Adding a Well-known Brand May Not Suffice to Avoid Confusion

  • December 04, 2015

Home Hardware Stores Limited v. Benjamin Moore & Co., Limited, 2015 FC 1344 (Camp J.)

December 4, 2015

Monique Couture of Gowling Lafleur Henderson LLP, for Home Hardware Stores Limited (Applicant)
Paul Tackaberry of Ridout & Maybee LLP, for Benjamin Moore & Co., Limited (Respondent)

This is an appeal from a decision of the Trade-mark Opposition Board (the “Board”) which rejected the oppositions of Home Hardware Stores Limited (the “Applicant”) and allowed the trade-marks BENJAMIN MOORE NATURA and BENJAMIN MOORE & DESIGN filed by Benjamin Moore & Co., Limited (the “Respondent”) in association with interior and exterior paints (both based on proposed use) (together the “Marks”).

The Board concluded that the Applicant had not discharged its initial burden for the grounds of opposition based on subsections 30(e) and 30(i) and concluded that there was no likelihood of confusion with the marks BEAUTI-TONE NATURA for paint or NATURA for various paint-related products.

Additional evidence was filed by the Applicant and the Court considered that the additional evidence, notably that which addressed acquired distinctiveness, the length of time NATURA and BEAUTY-TONE NATURA had been in use, as well as evidence of overlap in the channels of trade (contrary to what was asserted before the Board) would have materially impacted the Board’s decision. As such, the Court conducted a de novo analysis.

With respect to subsection 30(e), the Court found that it is not possible to conclude that, at the time of filing, the Respondent did not have the intention to use the Marks based on the fact that, on its labels, the Respondent chose to place emphasis on the word NATURA. The fact that Respondent might have been aware of the Applicant’s prior rights to NATURA is insufficient to conclude that Respondent knew that it was not entitled to use the Marks.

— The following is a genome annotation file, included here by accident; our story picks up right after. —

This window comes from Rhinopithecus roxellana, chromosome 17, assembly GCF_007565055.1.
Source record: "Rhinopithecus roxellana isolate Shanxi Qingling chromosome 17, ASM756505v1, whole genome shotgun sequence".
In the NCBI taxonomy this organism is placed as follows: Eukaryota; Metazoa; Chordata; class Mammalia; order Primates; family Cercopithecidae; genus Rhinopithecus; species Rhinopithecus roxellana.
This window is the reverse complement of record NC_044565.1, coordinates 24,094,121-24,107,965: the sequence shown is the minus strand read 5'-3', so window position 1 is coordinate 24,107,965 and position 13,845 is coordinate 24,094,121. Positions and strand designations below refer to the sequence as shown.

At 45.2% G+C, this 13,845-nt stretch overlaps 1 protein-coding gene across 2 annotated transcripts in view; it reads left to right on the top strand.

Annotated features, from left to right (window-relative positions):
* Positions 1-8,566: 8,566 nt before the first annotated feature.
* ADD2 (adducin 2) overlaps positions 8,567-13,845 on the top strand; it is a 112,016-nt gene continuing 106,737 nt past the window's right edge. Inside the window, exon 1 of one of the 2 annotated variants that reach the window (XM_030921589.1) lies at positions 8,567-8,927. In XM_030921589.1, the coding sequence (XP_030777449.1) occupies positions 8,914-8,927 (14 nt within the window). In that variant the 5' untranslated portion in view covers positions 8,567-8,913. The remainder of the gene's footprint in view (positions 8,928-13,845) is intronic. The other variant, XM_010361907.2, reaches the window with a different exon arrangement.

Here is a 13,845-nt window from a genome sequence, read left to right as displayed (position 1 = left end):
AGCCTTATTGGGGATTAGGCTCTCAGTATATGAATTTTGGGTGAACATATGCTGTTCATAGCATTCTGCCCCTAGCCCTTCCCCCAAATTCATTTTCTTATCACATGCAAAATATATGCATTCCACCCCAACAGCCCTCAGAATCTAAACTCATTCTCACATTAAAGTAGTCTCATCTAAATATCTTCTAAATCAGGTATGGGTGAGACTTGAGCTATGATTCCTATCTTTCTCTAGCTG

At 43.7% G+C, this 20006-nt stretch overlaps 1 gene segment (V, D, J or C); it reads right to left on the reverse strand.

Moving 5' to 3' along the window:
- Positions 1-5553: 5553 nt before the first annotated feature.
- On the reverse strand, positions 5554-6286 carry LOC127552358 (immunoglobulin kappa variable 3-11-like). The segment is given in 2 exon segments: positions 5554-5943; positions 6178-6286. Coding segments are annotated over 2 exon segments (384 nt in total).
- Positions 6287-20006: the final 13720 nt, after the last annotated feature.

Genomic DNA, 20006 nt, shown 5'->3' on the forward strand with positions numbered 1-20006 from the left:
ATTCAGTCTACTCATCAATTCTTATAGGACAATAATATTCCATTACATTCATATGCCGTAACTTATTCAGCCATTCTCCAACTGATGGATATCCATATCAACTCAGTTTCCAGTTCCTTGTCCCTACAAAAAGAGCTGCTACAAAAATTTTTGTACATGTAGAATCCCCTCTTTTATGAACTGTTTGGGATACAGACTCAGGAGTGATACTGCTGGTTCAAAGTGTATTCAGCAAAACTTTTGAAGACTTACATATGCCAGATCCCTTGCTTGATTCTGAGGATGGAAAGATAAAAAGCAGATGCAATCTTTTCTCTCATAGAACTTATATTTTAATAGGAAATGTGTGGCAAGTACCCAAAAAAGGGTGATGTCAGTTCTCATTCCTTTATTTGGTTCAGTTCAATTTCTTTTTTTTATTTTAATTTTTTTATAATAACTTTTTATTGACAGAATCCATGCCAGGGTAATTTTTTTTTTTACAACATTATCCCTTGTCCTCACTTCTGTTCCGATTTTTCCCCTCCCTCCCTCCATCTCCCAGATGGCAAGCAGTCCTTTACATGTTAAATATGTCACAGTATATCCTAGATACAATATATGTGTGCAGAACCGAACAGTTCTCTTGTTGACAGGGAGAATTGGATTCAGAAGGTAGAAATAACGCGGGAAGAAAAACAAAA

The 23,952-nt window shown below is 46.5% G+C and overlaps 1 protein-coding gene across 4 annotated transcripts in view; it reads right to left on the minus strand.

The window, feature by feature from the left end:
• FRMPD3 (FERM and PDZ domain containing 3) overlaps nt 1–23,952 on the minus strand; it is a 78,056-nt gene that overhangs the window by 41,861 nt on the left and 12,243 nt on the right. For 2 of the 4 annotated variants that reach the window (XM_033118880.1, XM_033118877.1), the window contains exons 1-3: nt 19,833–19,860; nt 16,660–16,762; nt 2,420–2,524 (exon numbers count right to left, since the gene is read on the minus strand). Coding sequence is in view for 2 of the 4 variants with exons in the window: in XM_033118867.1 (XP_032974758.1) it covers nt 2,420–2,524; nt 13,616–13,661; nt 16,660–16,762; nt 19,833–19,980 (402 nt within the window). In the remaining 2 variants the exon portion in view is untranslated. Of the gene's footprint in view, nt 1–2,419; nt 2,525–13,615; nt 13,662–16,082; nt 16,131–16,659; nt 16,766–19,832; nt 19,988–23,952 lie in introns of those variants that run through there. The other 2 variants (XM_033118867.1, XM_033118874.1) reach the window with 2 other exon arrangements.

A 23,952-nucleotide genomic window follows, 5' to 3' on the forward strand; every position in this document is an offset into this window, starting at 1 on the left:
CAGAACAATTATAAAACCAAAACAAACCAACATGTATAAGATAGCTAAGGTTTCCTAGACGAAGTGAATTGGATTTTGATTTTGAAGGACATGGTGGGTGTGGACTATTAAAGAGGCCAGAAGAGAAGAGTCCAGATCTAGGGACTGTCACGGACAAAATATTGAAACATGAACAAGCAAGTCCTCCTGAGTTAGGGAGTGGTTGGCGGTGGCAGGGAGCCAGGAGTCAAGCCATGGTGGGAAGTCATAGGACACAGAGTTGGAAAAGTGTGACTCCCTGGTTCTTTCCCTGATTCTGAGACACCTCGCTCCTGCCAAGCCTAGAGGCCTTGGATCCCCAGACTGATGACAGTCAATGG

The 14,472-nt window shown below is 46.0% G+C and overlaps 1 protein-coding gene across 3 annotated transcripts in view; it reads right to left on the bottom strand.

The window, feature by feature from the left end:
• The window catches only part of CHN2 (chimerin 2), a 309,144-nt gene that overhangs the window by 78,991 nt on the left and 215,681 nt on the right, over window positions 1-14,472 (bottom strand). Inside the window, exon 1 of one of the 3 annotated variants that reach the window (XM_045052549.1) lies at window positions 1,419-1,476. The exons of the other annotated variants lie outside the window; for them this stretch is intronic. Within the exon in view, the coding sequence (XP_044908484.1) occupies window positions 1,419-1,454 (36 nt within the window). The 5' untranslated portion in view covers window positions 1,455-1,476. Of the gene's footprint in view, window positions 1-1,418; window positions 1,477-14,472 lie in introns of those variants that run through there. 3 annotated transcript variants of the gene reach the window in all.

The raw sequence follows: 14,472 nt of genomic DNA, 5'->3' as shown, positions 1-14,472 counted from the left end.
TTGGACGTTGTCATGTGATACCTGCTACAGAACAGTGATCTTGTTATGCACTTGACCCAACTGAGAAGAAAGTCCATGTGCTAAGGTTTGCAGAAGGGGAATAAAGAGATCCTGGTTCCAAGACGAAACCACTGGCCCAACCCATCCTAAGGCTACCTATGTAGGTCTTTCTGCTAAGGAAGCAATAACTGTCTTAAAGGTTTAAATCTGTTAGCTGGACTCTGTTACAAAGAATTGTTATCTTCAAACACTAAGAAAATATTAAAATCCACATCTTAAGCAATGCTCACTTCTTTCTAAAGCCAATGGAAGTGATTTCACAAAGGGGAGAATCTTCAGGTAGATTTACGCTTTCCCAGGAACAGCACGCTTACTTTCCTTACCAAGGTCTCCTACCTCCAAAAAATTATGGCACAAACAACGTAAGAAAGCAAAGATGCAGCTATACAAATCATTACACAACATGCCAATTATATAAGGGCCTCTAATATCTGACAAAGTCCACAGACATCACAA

The Court went on to review all the confusion criteria of section 6(5) as well as additional circumstances. With respect to distinctiveness, the Court found that despite the fact that the word NATURA is not highly distinctive and suggests some quality of naturalness, it nonetheless possesses some uniqueness and novelty when associated with paint. The additional evidence established that the Applicant’s NATURA brand had acquired considerable distinctiveness at various material dates and as such, the Court considered that this factor slightly favoured the Applicant. As for the length of time, the Court concluded that the Board had erred in its conclusion because it had taken into account the extent of the Applicant’s prior use which should have been considered under the criterion of acquired distinctiveness. This factor, while not determinative of the confusion issue, also favoured the Applicant. Similarly, the Court considered that the nature of wares criterion also favoured the Applicant. The Court indicated that the Board failed to appreciate that both parties used NATURA to convey the environmental friendliness of their products which raises a likelihood of confusion despite the other differentiating aspects of the parties’ respective marks.

In terms of additional circumstances, the Court agreed that the existence of a family of trademarks and the absence of actual confusion are factors to be taken into account but found the widespread use of the prefix NATUR- to be irrelevant to the issue.

The Court therefore found that the likelihood of confusion exists concerning the source of the wares between the Respondent’s Marks and BEAUTI-TONE NATURA despite the modifying aspects of BEAUTI-TONE and BENJAMIN MOORE. As such, the Court set aside the Board’s decision and refused the applications for the Marks.

By: Cindy Belanger, Legault Joly Thiffault